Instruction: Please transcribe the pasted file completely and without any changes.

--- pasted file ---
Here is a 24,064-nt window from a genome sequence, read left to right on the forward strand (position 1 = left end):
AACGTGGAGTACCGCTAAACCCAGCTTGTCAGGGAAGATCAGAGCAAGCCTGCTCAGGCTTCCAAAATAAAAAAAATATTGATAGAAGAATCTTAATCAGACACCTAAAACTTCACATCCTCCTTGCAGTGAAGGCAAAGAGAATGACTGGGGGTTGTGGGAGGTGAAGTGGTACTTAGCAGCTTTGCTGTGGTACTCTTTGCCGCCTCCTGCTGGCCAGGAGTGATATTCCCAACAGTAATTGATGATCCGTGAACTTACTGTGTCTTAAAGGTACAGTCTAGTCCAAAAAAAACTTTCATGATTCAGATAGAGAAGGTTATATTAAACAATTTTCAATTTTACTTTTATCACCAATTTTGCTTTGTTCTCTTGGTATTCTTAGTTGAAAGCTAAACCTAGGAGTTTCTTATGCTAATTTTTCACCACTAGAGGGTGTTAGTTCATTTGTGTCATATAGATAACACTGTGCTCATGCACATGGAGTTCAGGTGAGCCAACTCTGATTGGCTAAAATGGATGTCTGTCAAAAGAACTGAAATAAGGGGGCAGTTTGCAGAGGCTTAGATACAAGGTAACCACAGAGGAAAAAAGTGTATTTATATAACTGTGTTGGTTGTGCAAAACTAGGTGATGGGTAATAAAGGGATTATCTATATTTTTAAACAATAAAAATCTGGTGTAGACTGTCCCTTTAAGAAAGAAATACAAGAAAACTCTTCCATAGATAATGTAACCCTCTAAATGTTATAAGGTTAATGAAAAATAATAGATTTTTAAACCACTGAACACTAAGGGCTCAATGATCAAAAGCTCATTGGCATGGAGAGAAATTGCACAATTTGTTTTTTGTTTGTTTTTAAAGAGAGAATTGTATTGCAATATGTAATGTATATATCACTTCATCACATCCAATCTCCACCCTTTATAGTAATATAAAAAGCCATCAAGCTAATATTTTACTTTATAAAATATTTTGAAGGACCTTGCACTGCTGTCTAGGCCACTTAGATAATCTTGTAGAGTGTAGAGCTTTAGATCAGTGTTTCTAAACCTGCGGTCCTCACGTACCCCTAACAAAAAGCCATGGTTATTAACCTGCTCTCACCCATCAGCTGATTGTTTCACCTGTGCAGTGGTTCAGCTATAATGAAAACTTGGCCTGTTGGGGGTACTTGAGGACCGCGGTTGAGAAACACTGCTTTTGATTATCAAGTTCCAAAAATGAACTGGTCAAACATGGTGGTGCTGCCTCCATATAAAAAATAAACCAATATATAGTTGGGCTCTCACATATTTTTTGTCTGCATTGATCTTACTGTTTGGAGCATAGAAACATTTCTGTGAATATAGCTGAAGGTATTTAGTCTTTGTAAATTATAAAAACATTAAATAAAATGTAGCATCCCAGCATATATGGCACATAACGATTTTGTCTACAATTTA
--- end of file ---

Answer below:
Here is a 24,064-nt window from a genome sequence, read left to right on the forward strand (position 1 = left end):
AACGTGGAGTACCGCTAAACCCAGCTTGTCAGGGAAGATCAGAGCAAGCCTGCTCAGGCTTCCAAAATAAAAAAAATATTGATAGAAGAATCTTAATCAGACACCTAAAACTTCACATCCTCCTTGCAGTGAAGGCAAAGAGAATGACTGGGGGTTGTGGGAGGTGAAGTGGTACTTAGCAGCTTTGCTGTGGTACTCTTTGCCGCCTCCTGCTGGCCAGGAGTGATATTCCCAACAGTAATTGATGATCCGTGAACTTACTGTGTCTTAAAGGTACAGTCTAGTCCAAAAAAAACTTTCATGATTCAGATAGAGAAGGTTATATTAAACAATTTTCAATTTTACTTTTATCACCAATTTTGCTTTGTTCTCTTGGTATTCTTAGTTGAAAGCTAAACCTAGGAGTTTCTTATGCTAATTTTTCACCACTAGAGGGTGTTAGTTCATTTGTGTCATATAGATAACACTGTGCTCATGCACATGGAGTTCAGGTGAGCCAACTCTGATTGGCTAAAATGGATGTCTGTCAAAAGAACTGAAATAAGGGGGCAGTTTGCAGAGGCTTAGATACAAGGTAACCACAGAGGAAAAAAGTGTATTTATATAACTGTGTTGGTTGTGCAAAACTAGGTGATGGGTAATAAAGGGATTATCTATATTTTTAAACAATAAAAATCTGGTGTAGACTGTCCCTTTAAGAAAGAAATACAAGAAAACTCTTCCATAGATAATGTAACCCTCTAAATGTTATAAGGTTAATGAAAAATAATAGATTTTTAAACCACTGAACACTAAGGGCTCAATGATCAAAAGCTCATTGGCATGGAGAGAAATTGCACAATTTGTTTTTTGTTTGTTTTTAAAGAGAGAATTGTATTGCAATATGTAATGTATATATCACTTCATCACATCCAATCTCCACCCTTTATAGTAATATAAAAAGCCATCAAGCTAATATTTTACTTTATAAAATATTTTGAAGGACCTTGCACTGCTGTCTAGGCCACTTAGATAATCTTGTAGAGTGTAGAGCTTTAGATCAGTGTTTCTAAACCTGCGGTCCTCACGTACCCCTAACAAAAAGCCATGGTTATTAACCTGCTCTCACCCATCAGCTGATTGTTTCACCTGTGCAGTGGTTCAGCTATAATGAAAACTTGGCCTGTTGGGGGTACTTGAGGACCGCGGTTGAGAAACACTGCTTTTGATTATCAAGTTCCAAAAATGAACTGGTCAAACATGGTGGTGCTGCCTCCATATAAAAAATAAACCAATATATAGTTGGGCTCTCACATATTTTTTGTCTGCATTGATCTTACTGTTTGGAGCATAGAAACATTTCTGTGAATATAGCTGAAGGTATTTAGTCTTTGTAAATTATAAAAACATTAAATAAAATGTAGCATCCCAGCATATATGGCACATAACGATTTTGTCTACAATTTA